But then, something happened. These groups choose to look out for their health instead. They want to drink less, way less. Social acceptance of binge drinking is at an all time low.
This mindset is also forecasted with the Z-Generation as they become of drinking age. Not only are they congnizant of their health and welfare, but the phenomenon is coupled with stagnant wages and less certaintly in economic stability. Remember, Gen-Z’ers were raised during the financial crisis of 2008.
Is there a future for spirits?
Even cocktails, traditionally the realm of spirits, are changing. Industry experts at Just-drinks.com say that new cocktails are incorporating wine; port, red and white wine instead of spirits. All this to lower the amount of alcohol in drinks. Further, wines with lower alcohol may actually take center stage over the big, ballsy reds of the recent past. Spritzer, anyone?
How much wine is safe?
For most women, safe consumption is to have one glass of wine per day. For men, you may have 2 glasses. And both of you, leave 2 days of the week open to consume no alcohol at all!
Happy Valentine’s Day!
***Much of the medical information was obtained through Medical News Today and links to recent research papers from there. Media Bias Fact Check rates MNT as providing information from legitimate science based research.
This is part 2 to ‘Champagne’s Dirty Little Secret’ where we questioned the higher prices of Champagne sparkling wine and discussed marketing practices. If you would like to read that first, click here
Is it worth it for us to spend the extra money on a bottle of Champagne?
Champagne does indeed have a unique terroir – the soil, the climate, and the complete natural environment – is unlike anywhere else.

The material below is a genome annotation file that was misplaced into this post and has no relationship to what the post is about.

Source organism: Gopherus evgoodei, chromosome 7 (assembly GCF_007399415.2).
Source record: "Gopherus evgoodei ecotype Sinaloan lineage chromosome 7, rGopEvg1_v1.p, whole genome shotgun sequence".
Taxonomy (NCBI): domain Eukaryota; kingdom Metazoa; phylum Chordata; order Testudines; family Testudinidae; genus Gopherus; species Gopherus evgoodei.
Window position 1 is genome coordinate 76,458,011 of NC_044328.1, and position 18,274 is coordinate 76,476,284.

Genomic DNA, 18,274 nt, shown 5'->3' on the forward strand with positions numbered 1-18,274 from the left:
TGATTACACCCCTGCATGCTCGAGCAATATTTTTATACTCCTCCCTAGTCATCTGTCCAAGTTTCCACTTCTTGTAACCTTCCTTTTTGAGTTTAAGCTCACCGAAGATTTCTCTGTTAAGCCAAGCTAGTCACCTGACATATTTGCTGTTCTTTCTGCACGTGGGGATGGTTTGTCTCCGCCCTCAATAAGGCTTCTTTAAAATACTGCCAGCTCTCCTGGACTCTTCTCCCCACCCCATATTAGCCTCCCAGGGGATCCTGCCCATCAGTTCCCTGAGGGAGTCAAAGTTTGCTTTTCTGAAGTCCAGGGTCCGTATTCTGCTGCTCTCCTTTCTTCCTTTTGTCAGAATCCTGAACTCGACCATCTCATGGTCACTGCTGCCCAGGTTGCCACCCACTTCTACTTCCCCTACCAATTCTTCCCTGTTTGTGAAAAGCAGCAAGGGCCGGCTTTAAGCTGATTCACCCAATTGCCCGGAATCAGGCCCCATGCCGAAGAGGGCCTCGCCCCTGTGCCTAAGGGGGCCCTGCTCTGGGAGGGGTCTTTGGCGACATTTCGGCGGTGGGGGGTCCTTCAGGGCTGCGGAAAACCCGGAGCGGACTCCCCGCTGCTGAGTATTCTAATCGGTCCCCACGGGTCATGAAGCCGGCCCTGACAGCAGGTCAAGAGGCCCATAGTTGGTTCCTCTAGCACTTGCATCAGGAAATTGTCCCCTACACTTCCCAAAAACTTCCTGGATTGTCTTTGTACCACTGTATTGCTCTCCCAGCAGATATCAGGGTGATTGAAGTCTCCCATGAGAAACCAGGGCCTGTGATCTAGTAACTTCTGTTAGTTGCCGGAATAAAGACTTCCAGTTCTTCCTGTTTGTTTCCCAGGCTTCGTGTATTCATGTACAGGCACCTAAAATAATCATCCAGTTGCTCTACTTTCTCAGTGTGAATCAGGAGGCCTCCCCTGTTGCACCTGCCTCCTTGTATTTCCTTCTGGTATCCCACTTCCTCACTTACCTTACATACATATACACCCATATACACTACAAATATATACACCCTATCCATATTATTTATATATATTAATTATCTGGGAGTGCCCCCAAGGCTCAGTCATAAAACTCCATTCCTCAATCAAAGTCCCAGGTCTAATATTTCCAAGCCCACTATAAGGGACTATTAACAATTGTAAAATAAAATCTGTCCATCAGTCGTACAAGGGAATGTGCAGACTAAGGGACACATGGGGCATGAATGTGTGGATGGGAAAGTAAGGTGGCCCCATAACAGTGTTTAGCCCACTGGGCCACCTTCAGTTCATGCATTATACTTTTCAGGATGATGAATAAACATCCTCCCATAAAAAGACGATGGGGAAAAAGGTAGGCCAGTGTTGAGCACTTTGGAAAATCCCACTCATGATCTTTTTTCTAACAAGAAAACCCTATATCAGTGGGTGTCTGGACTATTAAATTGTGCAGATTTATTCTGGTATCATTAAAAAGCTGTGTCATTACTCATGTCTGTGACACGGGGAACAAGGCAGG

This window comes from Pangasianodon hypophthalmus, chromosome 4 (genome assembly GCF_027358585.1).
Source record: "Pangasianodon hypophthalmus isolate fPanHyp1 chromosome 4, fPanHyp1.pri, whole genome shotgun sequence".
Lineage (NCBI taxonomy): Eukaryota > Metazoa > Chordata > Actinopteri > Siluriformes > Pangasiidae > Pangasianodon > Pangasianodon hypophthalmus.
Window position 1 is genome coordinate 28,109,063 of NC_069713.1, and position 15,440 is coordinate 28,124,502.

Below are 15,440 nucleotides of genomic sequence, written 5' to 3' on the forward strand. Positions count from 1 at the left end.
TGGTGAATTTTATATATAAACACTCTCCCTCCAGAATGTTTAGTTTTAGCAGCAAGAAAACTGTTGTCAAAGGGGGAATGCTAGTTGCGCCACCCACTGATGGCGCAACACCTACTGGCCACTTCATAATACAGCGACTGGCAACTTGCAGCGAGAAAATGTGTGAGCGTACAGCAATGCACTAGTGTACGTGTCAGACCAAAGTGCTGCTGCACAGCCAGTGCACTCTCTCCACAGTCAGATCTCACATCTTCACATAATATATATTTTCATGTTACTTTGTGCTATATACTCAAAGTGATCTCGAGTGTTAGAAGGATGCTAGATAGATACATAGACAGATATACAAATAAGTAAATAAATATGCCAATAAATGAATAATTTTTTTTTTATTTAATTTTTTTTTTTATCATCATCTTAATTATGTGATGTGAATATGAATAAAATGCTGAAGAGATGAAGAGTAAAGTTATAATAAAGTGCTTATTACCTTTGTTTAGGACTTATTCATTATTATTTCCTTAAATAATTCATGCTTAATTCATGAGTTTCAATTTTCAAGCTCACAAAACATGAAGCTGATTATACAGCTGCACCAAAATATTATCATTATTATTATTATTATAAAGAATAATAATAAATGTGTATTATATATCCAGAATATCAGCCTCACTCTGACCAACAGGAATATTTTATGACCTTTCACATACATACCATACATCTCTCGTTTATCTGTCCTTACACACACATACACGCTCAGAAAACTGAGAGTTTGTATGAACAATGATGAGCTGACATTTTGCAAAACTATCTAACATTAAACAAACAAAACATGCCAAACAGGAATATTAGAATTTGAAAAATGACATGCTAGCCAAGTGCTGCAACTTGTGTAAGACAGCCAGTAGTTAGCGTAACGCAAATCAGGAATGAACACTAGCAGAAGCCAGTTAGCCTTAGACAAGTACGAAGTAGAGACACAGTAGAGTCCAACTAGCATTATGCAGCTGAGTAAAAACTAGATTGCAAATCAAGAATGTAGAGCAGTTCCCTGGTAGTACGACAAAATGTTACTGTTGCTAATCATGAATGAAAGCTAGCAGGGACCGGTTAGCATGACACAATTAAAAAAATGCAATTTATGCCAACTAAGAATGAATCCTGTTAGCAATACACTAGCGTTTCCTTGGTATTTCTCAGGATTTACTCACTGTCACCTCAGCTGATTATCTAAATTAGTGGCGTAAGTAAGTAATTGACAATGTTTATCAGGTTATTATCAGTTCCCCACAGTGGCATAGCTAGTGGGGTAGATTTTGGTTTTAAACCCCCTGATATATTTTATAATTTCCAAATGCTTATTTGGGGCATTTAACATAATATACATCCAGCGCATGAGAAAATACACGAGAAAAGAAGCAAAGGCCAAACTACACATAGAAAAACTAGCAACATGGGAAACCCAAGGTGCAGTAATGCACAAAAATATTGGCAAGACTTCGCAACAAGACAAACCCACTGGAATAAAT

A Vineyard in Champagne
The marginal climate is wrought with frosts and fungal diseases and the grapes just barely ripen during long, cool seasons that create this region’s calling card . The high diurnal temperature fluctuations between daytime and nighttime help to maintain the steely, mouthwatering acidity that Champagne lovers crave and which allow the wines to age for decades in a cellar. Veritably, grapes intended for bubbled Champagne would not taste good if made into a still wine. They are too austere; too lacking in flavour; too acidic for any other kind of wine. Therefore, as high yields cause dilute, uninteresting wines in other regions, here it works beautifully. The purpose for great bubbles is to avoid concentrated flavours. Therefore, as the CIVC (Comité de Champagne) sets the yields each year to ensure that there is never an overproduction of wine – as opposed to them setting a limit to maintain quality – fits in Chamgapgne as the bar for quality remains high. As Tom Stevenson points out, it is ‘ripe acidity’ that is the perfect result of Champagne’s climate.
But critics are correct to point out that the question of ‘terroir’ for Champagne can be easily debunked. Most Champagne’s are blended; from different villages, across from the five major districts, from various grape varieties and often from different vintages. In fact, Krug has over 200 separate wines that it draws upon to produce its non-vintage brut. The purpose here is to produce the same consistent house style from year to year, devoid of vintage variation, and it seems to follow that it is therefore, devoid of terroir. Furthermore, the style of each Champagne is just as dependent on what the winemaker does to the base wine, blurring the footprint of terroir further. As my friend argued, Champagne is defined mostly by winemaking techniques.
And yet, there is just something about Champagne…!
No where else can you achieve such racy acidity (if this is what you like, and I do!).
gyropalette for ageing and riddling Champagne. Photo: CC Olivier Colas
pupitre at Pol Roger. Photo: CC Thomas Er
Realizing the expense and effort that goes into each bottle is worth mentioning. The wines are held back for a long time before being sold. Even the non-vintage wines must be aged for a minimum of 15 months before they are disgorged and rebottled. Have you seen the way that the bottles need to be spun a quarter turn every day until they are upside down (sur pointe)? Pol Roger has 5 people who do this every day by hand during the ageing process. Others must buy a gyropalette, a massive machine that mimicks this process.
Here is a selection of some of my favourite Champers…
Delamotte Brut Champagne $62.99